By Breanna Callahan, Marketing Coordinator
With the holidays quickly approaching, and no end in sight for the recommended social distancing efforts, many people are thinking about their plans for Thanksgiving and Christmas. The safest course of action is to stay home and celebrate with those in your household. However, many are concerned about those who live by themselves, especially older people. This time has been very difficult for many people, especially those who have been staying home and avoiding gatherings since March.
So what can we do for those in our families or in our communities (especially older people and those who live alone) to help them know they are still present with us? To reassure them even though they may not be physically with us, they are in our hearts? How do we safely show them we care and get through this holiday season together (apart)?
- It may seem simple, but a phone call can do wonders. Or a FaceTime call, or whatever method works best for you. The most important thing is letting people know you are thinking of them and helping them to have contact with those outside their home. Coordinate with other family members so everyone can reach out on different days if possible.
- Another simple, yet heartfelt and meaningful way to reach out is through the mail! This year Christmas cards will be even more meaningful than in years past. It will be something people can look forward to checking their mailboxes for. Get the kids involved—have them color pictures or make special artwork to send to family, neighbors, really anyone. It will for sure brighten their day. And of course there is extra meaning when they know you have put time and effort into something to bring them joy. This is also a great way to do something special for those in nursing homes.
- Have a virtual meal together. Holiday meals are often a favorite gathering activity and, thus, will be the most difficult thing to get through this year. Get creative, arrange a virtual way you can eat together. Set up a tablet or computer or phone in a place where they can see you and have a virtual meal together!
- Encourage them to continue with their own activities they normally may do. For example, if they normally enjoy holiday baking, they should still do that! It will be a scaled back effort, but just the act of doing it will help them pass the time and do something that brings them happiness. Another example is decorating their homes. If they normally decorate for the holidays, encourage them to do so again this year. Even if they will not have anyone over to enjoy their decorations, again, the act of decorating and then being able to enjoy the decorations themselves is sure to put them in the holiday spirit.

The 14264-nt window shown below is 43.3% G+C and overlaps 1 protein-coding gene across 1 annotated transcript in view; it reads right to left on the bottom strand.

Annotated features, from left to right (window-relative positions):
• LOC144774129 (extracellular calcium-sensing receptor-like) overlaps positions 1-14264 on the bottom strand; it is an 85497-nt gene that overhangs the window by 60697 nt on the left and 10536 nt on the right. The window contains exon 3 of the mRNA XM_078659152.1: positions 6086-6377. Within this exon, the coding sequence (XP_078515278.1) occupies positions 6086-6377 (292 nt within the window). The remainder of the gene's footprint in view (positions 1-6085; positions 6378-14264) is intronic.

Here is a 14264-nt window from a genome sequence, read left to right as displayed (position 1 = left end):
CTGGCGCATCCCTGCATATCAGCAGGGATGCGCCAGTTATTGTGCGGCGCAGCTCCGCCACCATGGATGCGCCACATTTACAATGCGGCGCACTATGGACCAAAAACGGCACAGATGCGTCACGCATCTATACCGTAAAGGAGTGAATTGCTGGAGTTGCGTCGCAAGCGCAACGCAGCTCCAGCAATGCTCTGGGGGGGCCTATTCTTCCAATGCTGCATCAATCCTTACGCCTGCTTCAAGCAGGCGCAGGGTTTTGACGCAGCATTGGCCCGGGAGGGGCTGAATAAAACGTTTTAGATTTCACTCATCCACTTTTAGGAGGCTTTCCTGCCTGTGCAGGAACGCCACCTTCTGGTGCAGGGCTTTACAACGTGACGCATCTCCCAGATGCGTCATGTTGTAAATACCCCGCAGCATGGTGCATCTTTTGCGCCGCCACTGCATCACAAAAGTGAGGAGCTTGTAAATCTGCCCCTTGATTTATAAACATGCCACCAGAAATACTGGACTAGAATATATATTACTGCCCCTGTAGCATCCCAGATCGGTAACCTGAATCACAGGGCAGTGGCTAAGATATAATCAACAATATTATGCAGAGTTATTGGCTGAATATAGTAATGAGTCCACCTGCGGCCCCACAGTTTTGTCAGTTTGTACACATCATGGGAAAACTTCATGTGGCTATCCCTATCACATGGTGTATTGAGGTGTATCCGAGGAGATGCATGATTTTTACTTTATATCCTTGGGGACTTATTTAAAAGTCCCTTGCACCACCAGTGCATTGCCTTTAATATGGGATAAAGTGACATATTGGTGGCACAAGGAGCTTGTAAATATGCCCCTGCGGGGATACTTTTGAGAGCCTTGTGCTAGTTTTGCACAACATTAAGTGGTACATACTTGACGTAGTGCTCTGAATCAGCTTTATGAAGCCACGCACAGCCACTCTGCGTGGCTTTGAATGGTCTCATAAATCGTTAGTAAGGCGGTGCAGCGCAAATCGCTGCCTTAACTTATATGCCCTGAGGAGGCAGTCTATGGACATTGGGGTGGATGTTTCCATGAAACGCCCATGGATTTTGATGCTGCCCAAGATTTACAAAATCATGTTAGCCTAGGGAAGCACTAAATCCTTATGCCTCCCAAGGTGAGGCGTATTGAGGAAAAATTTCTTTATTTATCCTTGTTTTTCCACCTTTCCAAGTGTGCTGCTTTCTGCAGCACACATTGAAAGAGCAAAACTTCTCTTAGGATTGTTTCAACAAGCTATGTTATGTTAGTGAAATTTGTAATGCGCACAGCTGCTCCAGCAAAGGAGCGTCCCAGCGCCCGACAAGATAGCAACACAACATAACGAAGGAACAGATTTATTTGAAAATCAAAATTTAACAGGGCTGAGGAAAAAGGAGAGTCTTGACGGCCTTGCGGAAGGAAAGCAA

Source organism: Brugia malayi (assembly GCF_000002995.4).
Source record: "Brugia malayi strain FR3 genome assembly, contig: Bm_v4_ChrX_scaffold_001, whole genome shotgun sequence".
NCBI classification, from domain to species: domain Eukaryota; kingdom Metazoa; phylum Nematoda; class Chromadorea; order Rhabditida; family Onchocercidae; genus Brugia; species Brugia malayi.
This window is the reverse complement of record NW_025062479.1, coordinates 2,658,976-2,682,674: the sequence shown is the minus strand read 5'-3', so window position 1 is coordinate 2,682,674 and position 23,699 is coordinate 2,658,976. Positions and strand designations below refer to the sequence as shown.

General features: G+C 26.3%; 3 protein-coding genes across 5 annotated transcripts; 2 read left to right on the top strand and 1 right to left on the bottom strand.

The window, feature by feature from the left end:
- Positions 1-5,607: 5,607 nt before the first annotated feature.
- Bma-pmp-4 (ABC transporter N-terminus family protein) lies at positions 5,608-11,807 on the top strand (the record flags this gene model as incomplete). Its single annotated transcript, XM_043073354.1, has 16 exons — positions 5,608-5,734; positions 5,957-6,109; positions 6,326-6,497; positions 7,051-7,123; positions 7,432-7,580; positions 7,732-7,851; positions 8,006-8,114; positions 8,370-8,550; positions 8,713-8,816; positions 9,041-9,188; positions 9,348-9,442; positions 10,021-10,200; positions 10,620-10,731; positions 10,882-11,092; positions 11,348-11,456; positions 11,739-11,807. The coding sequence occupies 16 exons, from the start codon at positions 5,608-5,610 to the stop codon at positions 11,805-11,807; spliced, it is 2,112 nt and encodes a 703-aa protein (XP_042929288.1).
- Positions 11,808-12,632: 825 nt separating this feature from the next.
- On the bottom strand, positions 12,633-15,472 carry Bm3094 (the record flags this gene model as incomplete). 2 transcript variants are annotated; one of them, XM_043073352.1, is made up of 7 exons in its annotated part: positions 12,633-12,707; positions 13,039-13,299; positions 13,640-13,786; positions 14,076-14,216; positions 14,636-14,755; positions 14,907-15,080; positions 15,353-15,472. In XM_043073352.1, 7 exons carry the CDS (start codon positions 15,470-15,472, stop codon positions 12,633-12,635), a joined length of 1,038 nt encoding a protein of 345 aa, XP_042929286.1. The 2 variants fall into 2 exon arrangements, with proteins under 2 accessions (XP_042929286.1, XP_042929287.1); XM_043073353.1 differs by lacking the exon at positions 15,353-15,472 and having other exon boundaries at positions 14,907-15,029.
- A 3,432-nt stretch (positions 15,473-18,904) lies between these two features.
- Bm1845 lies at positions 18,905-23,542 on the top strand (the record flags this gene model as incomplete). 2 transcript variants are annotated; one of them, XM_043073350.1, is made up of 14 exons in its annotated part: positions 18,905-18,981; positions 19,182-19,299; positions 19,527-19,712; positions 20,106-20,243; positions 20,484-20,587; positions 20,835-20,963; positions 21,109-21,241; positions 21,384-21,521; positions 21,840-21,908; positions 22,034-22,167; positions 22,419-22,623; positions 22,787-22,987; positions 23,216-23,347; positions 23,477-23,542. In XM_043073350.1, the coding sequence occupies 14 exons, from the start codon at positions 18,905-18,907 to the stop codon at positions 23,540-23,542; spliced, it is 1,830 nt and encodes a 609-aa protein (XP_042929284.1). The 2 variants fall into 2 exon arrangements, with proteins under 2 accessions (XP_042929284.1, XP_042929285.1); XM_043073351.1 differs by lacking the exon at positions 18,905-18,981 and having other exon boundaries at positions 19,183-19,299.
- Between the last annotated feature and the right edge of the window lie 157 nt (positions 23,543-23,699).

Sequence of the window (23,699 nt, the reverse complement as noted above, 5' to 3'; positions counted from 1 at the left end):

- Create your own Christmas concert or program with those in your household! Record your family singing carols or putting on a Christmas program with your kids and email it to your family and friends or post on social media. This will both get you in the holiday spirit and allow you and your family to be creative as well as give others something fun to enjoy.
- Offer them help. Ask if they need you to do their holiday shopping for them, or maybe they need you to pick up some Christmas cards for them to write out. My experience is many people hesitate to ask for help, so be sure to bring it up and encourage them to let you help. Helping others is a great way to show kindness.
- Monitor their mental health. Don’t be afraid to ask how your family and friends are doing during this time, especially the elderly. If you are concerned, offer them local resources they can call if they are struggling. A few helpful resources include:
- Southwest Behavioral Services for Outpatient medication management or Inpatient Geriatric Psych Hospitalization
- Aging & Disability Resource Center (ADRC) for their county
- Senior Center in their area if they are open
- Pastoral care if they are connected with a church
- If the weather allows, visit outdoors with masks on while socially distanced. Seeing your face and talking to you in person will make their day!
- If they are able to drive, encourage them to drive around and look at Christmas lights.
- One of the best things you can do is to keep those you love healthy. Many people are thinking they don’t want their loved ones to be lonely on the holidays, so they should just make this “one exception” and celebrate like usual. Celebrating in others’ homes with people outside of your usual household is not encouraged by the Center for Disease Control. These small gatherings are risky because many people don’t know if they are infected with COVID, and the elderly are the most likely to have complications and get very ill if they get it. I am not saying don’t celebrate and just forget about the holidays. I am hoping you can use these tips as well as your own ideas to make the holidays joyous.